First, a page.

Coronavirus: does travel insurance cover you in the event of a pandemic?
A novel strain of coronavirus is grabbing the headlines, with thousands of confirmed cases in Asia and five in Australia.
The virus is said to have originated in Wuhan, China, and has so far claimed 106 lives. For those travelling abroad, particularly to China, fears are mounting as the virus reportedly "quadruples".
So what should travellers know?
What is coronavirus?
A virus transmitted between humans, coronavirus has so far infected at least 4515 people, predominantly in Wuhan city, where the outbreak was sourced to a fresh food market.
Symptoms are said to include fever, coughing and difficulty in breathing. In more severe cases, infection can cause pneumonia, severe acute respiratory syndrome, kidney failure and even death.
Which countries are affected?
China has seen the largest number of cases. The Chinese government " locked down" 12 cities, affecting about 35 million people.
One or more cases have been found in Cambodia, Canada, China, France, Germany, Japan, Malaysia, Nepal, Singapore, South Korea, Sri Lanka, Taiwan, Thailand, the United States and Vietnam.
International airports have stepped up screening of passengers and travellers have been warned to expect longer transit times.
Should I cancel my trip?
Although the panic is understandable, experts are advising travellers not to put their holiday plans on hold just yet.
The World Health Organisation has not yet declared a public health emergency, saying: "This is an emergency in China, but it has not yet become a global health emergency."
Nevertheless, the Australian government has raised its travel level for Wuhan province to five —do not travel.
Does travel insurance cover cancellation due to coronavirus?
Travellers wanting to cancel their trips are unlikely to be covered for a change of mind.
We've had inquiries from travellers wanting to cancel their holiday to China. Unfortunately, insurance does not cover cancellation for fear of contracting the virus.
However, those who are at a higher risk of contracting an infectious disease may have provision to claim.
If your immunity is suppressed in any way, insurers will assess your claim based on your particular condition.
The government is advising against travel to Wuhan, so if this was part of your holiday plan, you may have provision to claim. In these circumstances, all cases are reviewed individually.
We also advise travellers to contact their airlines and travel providers, as many have begun accommodating those who want to modify, delay or cancel their itineraries to China.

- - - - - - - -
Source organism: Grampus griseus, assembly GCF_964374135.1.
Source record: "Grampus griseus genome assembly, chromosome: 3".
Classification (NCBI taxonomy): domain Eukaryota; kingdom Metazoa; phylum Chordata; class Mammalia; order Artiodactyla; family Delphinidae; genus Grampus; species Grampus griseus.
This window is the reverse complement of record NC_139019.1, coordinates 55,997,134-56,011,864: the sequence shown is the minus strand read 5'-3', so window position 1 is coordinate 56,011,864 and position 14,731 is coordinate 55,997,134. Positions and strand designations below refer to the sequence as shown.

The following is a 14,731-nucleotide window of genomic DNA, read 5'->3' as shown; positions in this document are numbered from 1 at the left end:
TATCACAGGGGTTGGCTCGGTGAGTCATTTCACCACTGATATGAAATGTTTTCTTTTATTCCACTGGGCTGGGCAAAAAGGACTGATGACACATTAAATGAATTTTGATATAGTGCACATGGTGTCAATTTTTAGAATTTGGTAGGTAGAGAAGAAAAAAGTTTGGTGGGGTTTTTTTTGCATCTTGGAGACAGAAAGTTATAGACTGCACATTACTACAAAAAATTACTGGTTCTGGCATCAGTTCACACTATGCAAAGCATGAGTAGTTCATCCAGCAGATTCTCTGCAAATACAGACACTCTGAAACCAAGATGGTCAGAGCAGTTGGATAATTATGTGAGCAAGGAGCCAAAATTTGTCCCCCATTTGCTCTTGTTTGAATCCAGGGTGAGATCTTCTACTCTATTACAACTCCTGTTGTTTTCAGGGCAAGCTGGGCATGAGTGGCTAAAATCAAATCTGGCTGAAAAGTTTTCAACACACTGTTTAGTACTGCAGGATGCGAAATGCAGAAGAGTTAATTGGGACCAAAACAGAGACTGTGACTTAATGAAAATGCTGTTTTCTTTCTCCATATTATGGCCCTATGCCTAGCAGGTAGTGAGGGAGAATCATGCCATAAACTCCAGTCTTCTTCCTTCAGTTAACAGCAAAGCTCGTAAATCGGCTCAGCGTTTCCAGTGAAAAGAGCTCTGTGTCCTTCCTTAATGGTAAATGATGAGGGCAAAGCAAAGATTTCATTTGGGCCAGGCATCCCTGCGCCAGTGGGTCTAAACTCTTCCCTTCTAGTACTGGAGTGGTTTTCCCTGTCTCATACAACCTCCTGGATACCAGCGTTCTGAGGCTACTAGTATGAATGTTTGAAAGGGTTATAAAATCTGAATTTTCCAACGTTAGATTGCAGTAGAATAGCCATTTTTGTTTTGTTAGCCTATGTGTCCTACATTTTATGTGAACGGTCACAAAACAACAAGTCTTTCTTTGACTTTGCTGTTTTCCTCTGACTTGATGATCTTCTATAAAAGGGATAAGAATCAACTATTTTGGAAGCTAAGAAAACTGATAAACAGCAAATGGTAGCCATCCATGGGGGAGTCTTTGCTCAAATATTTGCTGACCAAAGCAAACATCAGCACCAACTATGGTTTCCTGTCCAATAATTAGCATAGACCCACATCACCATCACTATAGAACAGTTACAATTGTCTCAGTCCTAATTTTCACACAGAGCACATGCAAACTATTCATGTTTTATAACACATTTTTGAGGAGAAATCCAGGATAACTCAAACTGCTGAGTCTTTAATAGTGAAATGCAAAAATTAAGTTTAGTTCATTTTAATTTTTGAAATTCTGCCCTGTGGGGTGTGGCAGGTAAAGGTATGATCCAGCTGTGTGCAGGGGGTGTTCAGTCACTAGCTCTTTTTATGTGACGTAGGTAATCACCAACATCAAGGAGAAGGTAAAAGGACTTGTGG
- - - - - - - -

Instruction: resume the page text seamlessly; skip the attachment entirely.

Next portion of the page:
Does travel insurance cover cancellation due to pandemics?
Not all travel insurance policies will cover trip cancellation due to a pandemic once official travel warnings have been released.
Should coronavirus be declared a public emergency, travellers should speak to their insurer and note any exclusions in their policy wording.
Travel insurance exists to cover the unforeseen, not events travellers are already aware of. Many policies will not cover pandemics as a general rule. However, certain insurers may still pay out cancellation benefits provided your policy was purchased before a warning was issued.
Some companies, such as Columbus Direct, Go Insurance, InsureandGo, Tick Travel Insurance and Travel Insuranz, will pay a benefit should you need to cancel your trip due to government restrictions (after a pandemic).
However, your policy must have been purchased before a warning was issued for your destination.
For example, if you had booked a holiday to China before the declaration of a pandemic, you may have provision to claim under cancellation.
Other providers such as Allianz, Fast Cover and 1Cover list pandemics and epidemics as a general exclusion, so according to the black-and-white print there is no cover, regardless of when you purchased your policy.
What if I go and contract the virus?
If you travel to an affected country and contract coronavirus, in most instances your medical costs would be covered.
If travellers end up in a medical emergency overseas due to the virus, your insurer is likely to do everything they can to assist you.
This not only includes covering the costs of medical treatment, but also providing support and updates to family members where appropriate.
A final word
While fears regarding coronavirus are not unfounded, the general population will most likely remain unaffected by the disease.
Elderly and immunosuppressed travellers should speak to their medical practitioners before flying to any majorly affected regions.
We're cutting through the confusion to help you manage your money during the coronavirus outbreak. Click here for more on how COVID-19 could affect your job, budget, super and investments.